The Independent Voice of Southern Methodist University Since 1915

The Daily Campus

The Daily Campus

The Independent Voice of Southern Methodist University Since 1915

The Daily Campus

The Independent Voice of Southern Methodist University Since 1915

The Daily Campus

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Science faces security

Experts have long predicted that the H5N1 virus could kill hundreds of millions of people. However, in the last half decade, it has only infected about 500 people and has mainly circulated among birds and other animals. Why hasn’t this apocalyptic virus killed more people? The virus isn’t very contagious.

Last September in Malta, virologist Ron Fouchier revealed that he had successfully completed a lab experiment that resulted in bird flu virus becoming highly contagious among ferrets – the animal model used to study human flu infection. The implications of this discovery were frightening to much of the global community – if this research got into the wrong hands, millions could die. 

The National Science Advisory Board for Biosecurity initially blocked publication in of the research in science journals. There is growing evidence that nations like Iran and North Korea are investing resources in bioweapons. Meanwhile, the World Health Organization and other advocacy groups recommended access to the data for research on how to prevent pandemics. There is still a good chance that the virus could become more contagious as it mutates. An interesting debate was setup by the conflicting opinions of two leading science organizations: is improved health research transparency worth the security tradeoff?

After 9/11, the United States has increasingly sided with the latter. Is it okay to spy on your own citizens if there is a chance that they are engaging in dangerous activity? Is it okay to hold a U.S. citizen indefinitely if he or she is potentially tied to terrorism? Is it okay to kill a U.S. citizen via a drone strike without a fair trial? Yes, yes and yes ­- at least in a ‘dangerous,’ post 9/11 world.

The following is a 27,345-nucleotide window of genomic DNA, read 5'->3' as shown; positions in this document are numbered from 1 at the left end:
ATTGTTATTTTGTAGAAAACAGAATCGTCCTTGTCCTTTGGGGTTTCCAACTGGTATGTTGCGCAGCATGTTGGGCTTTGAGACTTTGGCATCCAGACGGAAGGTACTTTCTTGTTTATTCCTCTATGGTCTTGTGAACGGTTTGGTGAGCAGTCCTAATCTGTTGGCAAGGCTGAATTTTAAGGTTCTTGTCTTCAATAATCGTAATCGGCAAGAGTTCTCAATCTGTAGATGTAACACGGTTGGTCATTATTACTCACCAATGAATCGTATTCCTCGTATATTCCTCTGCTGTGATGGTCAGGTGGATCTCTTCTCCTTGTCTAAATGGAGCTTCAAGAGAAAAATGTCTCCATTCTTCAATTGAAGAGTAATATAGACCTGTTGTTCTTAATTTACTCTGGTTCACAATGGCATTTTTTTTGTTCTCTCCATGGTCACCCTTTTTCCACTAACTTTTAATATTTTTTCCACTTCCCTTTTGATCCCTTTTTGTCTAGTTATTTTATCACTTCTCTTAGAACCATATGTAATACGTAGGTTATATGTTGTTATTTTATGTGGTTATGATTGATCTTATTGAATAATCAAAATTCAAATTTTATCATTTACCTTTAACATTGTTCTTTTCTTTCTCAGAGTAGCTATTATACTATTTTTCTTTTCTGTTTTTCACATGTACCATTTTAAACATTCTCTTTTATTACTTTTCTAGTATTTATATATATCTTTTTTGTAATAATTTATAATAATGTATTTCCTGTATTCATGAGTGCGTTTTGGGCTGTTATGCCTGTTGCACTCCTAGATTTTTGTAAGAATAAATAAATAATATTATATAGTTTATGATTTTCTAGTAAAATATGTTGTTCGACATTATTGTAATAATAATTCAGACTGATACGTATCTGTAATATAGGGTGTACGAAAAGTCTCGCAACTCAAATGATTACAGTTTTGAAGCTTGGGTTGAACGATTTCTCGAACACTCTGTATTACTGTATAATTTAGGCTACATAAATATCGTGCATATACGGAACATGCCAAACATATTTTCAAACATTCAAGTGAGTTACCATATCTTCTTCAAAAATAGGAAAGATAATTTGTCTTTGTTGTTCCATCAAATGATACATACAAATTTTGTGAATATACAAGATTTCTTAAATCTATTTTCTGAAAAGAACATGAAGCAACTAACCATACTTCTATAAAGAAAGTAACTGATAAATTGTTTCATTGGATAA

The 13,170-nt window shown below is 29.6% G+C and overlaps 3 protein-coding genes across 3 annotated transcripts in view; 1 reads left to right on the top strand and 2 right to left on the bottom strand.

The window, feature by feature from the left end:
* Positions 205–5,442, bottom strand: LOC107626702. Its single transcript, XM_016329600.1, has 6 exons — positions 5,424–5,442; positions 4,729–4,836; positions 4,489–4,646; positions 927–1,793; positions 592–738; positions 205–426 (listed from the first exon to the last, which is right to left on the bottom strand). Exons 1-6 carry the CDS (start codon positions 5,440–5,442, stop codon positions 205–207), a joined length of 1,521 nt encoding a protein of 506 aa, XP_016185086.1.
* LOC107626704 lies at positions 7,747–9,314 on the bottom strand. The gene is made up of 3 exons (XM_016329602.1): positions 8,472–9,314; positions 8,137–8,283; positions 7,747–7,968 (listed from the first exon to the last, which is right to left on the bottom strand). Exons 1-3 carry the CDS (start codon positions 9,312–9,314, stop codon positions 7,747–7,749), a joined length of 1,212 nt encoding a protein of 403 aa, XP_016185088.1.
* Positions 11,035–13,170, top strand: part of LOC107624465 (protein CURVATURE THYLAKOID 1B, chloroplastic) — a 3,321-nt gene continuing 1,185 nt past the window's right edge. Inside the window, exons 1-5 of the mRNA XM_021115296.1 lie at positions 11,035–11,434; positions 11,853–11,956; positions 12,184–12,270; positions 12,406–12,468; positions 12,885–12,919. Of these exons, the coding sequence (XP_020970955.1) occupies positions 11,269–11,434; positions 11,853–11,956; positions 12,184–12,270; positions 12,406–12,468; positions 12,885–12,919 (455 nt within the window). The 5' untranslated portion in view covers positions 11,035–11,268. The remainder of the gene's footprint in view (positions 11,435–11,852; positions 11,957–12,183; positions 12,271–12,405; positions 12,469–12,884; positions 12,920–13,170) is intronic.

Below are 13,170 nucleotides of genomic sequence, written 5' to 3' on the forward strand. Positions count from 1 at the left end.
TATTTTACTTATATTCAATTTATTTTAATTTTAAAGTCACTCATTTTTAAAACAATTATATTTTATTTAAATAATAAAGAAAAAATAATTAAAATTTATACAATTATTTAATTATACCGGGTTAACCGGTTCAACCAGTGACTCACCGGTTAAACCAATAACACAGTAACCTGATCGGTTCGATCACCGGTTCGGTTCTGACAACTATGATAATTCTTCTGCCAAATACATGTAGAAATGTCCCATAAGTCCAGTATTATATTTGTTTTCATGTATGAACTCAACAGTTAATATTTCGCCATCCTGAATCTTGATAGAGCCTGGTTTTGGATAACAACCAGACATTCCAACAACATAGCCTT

As security concerns have grown, civil liberties have decreased. Both the Left and the Right have conceded American liberties to fear. This framework is dangerous because it leaves the door open for interpretation. Policymakers can justifiably ask, without pause, “What can be labeled as a national security concern?” If the government makes a singular decision, it runs into a positive feedback loop – one decision affects the next decision and so forth.

Underneath the national security concern lies one singular question: does the benefit outweigh all other factors?

Princeton’s Lynn Enquist, editor in chief of the Journal of Virology, found that the research should be open to the public record because of the potential benefits.

“Scientists in the United States and all around the world are very curious as to how this thing is going to evolve because we have to be prepared for it,” Enquist said. “The public would expect us to be prepared.”

And that is the irony in this case and other cases of national security concern. Often, a collective deterrence against potential harm is better than preparation in secrecy and clout. Exclusionary mechanisms limit the ability to find solutions to pressing problems. The National Science Advisory Board for Biosecurity overturned its previous decision on the H5N1 case last week. Science has led politics into new arenas of thought. Whether it is Copernicus’ challenge to a flat world, or Newton’s challenge to traditional motion or Darwin’s challenge on religion-based theory, science pushes the envelope and challenges conventional thinking. Science, with the decision on H5N1, has once again broken free of the ideas in the political arena. And that’s by no means a bad thing. Astronomy, calculus and natural selection agree. 

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